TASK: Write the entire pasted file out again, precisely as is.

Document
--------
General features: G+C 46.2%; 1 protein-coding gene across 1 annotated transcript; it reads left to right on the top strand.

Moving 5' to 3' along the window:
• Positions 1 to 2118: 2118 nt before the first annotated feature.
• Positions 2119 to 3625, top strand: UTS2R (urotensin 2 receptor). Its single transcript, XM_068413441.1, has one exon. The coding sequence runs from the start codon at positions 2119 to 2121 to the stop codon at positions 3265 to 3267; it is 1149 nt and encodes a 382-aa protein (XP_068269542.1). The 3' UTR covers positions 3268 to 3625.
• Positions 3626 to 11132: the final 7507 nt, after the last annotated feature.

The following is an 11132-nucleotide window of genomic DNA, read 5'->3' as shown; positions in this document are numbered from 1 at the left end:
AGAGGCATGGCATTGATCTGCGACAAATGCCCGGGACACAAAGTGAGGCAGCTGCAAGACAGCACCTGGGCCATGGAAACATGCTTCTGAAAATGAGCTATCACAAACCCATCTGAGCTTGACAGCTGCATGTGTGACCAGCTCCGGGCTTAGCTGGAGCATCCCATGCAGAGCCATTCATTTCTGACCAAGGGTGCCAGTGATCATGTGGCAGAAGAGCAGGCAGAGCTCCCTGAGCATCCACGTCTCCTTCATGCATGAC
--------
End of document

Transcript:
General features: G+C 46.2%; 1 protein-coding gene across 1 annotated transcript; it reads left to right on the top strand.

Moving 5' to 3' along the window:
• Positions 1 to 2118: 2118 nt before the first annotated feature.
• Positions 2119 to 3625, top strand: UTS2R (urotensin 2 receptor). Its single transcript, XM_068413441.1, has one exon. The coding sequence runs from the start codon at positions 2119 to 2121 to the stop codon at positions 3265 to 3267; it is 1149 nt and encodes a 382-aa protein (XP_068269542.1). The 3' UTR covers positions 3268 to 3625.
• Positions 3626 to 11132: the final 7507 nt, after the last annotated feature.

The following is an 11132-nucleotide window of genomic DNA, read 5'->3' as shown; positions in this document are numbered from 1 at the left end:
AGAGGCATGGCATTGATCTGCGACAAATGCCCGGGACACAAAGTGAGGCAGCTGCAAGACAGCACCTGGGCCATGGAAACATGCTTCTGAAAATGAGCTATCACAAACCCATCTGAGCTTGACAGCTGCATGTGTGACCAGCTCCGGGCTTAGCTGGAGCATCCCATGCAGAGCCATTCATTTCTGACCAAGGGTGCCAGTGATCATGTGGCAGAAGAGCAGGCAGAGCTCCCTGAGCATCCACGTCTCCTTCATGCATGAC